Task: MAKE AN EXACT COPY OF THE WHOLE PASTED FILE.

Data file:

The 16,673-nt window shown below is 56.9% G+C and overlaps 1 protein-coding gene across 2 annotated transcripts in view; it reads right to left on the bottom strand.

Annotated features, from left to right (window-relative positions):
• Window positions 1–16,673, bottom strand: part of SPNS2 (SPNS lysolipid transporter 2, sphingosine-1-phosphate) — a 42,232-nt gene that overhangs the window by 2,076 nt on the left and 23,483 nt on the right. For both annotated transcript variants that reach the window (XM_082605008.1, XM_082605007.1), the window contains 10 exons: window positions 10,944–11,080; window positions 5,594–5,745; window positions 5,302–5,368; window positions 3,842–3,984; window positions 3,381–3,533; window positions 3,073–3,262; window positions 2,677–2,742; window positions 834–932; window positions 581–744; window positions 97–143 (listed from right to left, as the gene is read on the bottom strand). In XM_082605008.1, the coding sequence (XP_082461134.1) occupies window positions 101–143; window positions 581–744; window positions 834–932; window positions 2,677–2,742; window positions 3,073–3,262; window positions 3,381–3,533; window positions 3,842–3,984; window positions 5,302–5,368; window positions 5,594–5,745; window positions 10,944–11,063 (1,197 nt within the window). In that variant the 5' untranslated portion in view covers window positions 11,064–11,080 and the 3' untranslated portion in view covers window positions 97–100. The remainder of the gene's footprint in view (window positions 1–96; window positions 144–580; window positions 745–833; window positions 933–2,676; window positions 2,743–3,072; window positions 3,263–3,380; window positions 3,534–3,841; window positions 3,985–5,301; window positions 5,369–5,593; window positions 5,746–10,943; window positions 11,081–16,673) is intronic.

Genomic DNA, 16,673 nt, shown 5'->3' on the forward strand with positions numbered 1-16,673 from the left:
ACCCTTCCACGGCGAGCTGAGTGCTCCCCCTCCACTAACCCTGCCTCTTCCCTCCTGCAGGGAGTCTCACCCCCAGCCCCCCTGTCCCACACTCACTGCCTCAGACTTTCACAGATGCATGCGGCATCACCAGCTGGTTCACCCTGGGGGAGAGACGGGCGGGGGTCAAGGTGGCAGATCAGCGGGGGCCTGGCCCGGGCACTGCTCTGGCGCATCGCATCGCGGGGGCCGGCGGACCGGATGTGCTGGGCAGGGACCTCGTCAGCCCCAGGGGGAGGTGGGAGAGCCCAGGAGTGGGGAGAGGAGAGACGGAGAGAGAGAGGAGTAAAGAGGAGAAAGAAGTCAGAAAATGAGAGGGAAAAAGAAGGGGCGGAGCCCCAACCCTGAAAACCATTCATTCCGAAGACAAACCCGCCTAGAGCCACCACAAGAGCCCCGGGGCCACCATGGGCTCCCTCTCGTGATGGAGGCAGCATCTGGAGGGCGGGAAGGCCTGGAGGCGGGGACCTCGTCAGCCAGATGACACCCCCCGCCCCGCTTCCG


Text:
The 16,673-nt window shown below is 56.9% G+C and overlaps 1 protein-coding gene across 2 annotated transcripts in view; it reads right to left on the bottom strand.

Annotated features, from left to right (window-relative positions):
• Window positions 1–16,673, bottom strand: part of SPNS2 (SPNS lysolipid transporter 2, sphingosine-1-phosphate) — a 42,232-nt gene that overhangs the window by 2,076 nt on the left and 23,483 nt on the right. For both annotated transcript variants that reach the window (XM_082605008.1, XM_082605007.1), the window contains 10 exons: window positions 10,944–11,080; window positions 5,594–5,745; window positions 5,302–5,368; window positions 3,842–3,984; window positions 3,381–3,533; window positions 3,073–3,262; window positions 2,677–2,742; window positions 834–932; window positions 581–744; window positions 97–143 (listed from right to left, as the gene is read on the bottom strand). In XM_082605008.1, the coding sequence (XP_082461134.1) occupies window positions 101–143; window positions 581–744; window positions 834–932; window positions 2,677–2,742; window positions 3,073–3,262; window positions 3,381–3,533; window positions 3,842–3,984; window positions 5,302–5,368; window positions 5,594–5,745; window positions 10,944–11,063 (1,197 nt within the window). In that variant the 5' untranslated portion in view covers window positions 11,064–11,080 and the 3' untranslated portion in view covers window positions 97–100. The remainder of the gene's footprint in view (window positions 1–96; window positions 144–580; window positions 745–833; window positions 933–2,676; window positions 2,743–3,072; window positions 3,263–3,380; window positions 3,534–3,841; window positions 3,985–5,301; window positions 5,369–5,593; window positions 5,746–10,943; window positions 11,081–16,673) is intronic.

Genomic DNA, 16,673 nt, shown 5'->3' on the forward strand with positions numbered 1-16,673 from the left:
ACCCTTCCACGGCGAGCTGAGTGCTCCCCCTCCACTAACCCTGCCTCTTCCCTCCTGCAGGGAGTCTCACCCCCAGCCCCCCTGTCCCACACTCACTGCCTCAGACTTTCACAGATGCATGCGGCATCACCAGCTGGTTCACCCTGGGGGAGAGACGGGCGGGGGTCAAGGTGGCAGATCAGCGGGGGCCTGGCCCGGGCACTGCTCTGGCGCATCGCATCGCGGGGGCCGGCGGACCGGATGTGCTGGGCAGGGACCTCGTCAGCCCCAGGGGGAGGTGGGAGAGCCCAGGAGTGGGGAGAGGAGAGACGGAGAGAGAGAGGAGTAAAGAGGAGAAAGAAGTCAGAAAATGAGAGGGAAAAAGAAGGGGCGGAGCCCCAACCCTGAAAACCATTCATTCCGAAGACAAACCCGCCTAGAGCCACCACAAGAGCCCCGGGGCCACCATGGGCTCCCTCTCGTGATGGAGGCAGCATCTGGAGGGCGGGAAGGCCTGGAGGCGGGGACCTCGTCAGCCAGATGACACCCCCCGCCCCGCTTCCG